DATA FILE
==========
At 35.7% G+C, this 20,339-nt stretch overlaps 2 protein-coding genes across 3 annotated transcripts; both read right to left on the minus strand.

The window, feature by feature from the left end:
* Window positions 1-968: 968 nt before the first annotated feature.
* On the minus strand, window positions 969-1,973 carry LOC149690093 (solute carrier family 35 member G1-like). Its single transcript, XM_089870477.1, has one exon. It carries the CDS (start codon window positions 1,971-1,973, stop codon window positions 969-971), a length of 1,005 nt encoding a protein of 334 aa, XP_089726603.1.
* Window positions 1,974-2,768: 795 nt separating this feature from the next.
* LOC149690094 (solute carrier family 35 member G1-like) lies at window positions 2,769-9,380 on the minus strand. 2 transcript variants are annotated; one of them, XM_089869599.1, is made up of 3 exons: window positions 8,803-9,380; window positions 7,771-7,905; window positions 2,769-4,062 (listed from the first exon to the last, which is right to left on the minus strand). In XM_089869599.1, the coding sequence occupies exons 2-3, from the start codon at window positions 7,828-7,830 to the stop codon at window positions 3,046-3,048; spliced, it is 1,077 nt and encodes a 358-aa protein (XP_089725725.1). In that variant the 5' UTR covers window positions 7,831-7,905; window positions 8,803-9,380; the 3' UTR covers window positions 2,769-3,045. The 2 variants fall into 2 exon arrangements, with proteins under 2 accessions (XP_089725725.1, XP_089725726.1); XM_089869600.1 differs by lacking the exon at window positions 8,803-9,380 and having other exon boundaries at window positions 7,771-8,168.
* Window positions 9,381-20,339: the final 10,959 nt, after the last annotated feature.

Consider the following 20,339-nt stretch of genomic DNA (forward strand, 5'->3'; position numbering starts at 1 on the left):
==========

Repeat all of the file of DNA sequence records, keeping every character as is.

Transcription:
At 35.7% G+C, this 20,339-nt stretch overlaps 2 protein-coding genes across 3 annotated transcripts; both read right to left on the minus strand.

The window, feature by feature from the left end:
* Window positions 1-968: 968 nt before the first annotated feature.
* On the minus strand, window positions 969-1,973 carry LOC149690093 (solute carrier family 35 member G1-like). Its single transcript, XM_089870477.1, has one exon. It carries the CDS (start codon window positions 1,971-1,973, stop codon window positions 969-971), a length of 1,005 nt encoding a protein of 334 aa, XP_089726603.1.
* Window positions 1,974-2,768: 795 nt separating this feature from the next.
* LOC149690094 (solute carrier family 35 member G1-like) lies at window positions 2,769-9,380 on the minus strand. 2 transcript variants are annotated; one of them, XM_089869599.1, is made up of 3 exons: window positions 8,803-9,380; window positions 7,771-7,905; window positions 2,769-4,062 (listed from the first exon to the last, which is right to left on the minus strand). In XM_089869599.1, the coding sequence occupies exons 2-3, from the start codon at window positions 7,828-7,830 to the stop codon at window positions 3,046-3,048; spliced, it is 1,077 nt and encodes a 358-aa protein (XP_089725725.1). In that variant the 5' UTR covers window positions 7,831-7,905; window positions 8,803-9,380; the 3' UTR covers window positions 2,769-3,045. The 2 variants fall into 2 exon arrangements, with proteins under 2 accessions (XP_089725725.1, XP_089725726.1); XM_089869600.1 differs by lacking the exon at window positions 8,803-9,380 and having other exon boundaries at window positions 7,771-8,168.
* Window positions 9,381-20,339: the final 10,959 nt, after the last annotated feature.

Consider the following 20,339-nt stretch of genomic DNA (forward strand, 5'->3'; position numbering starts at 1 on the left):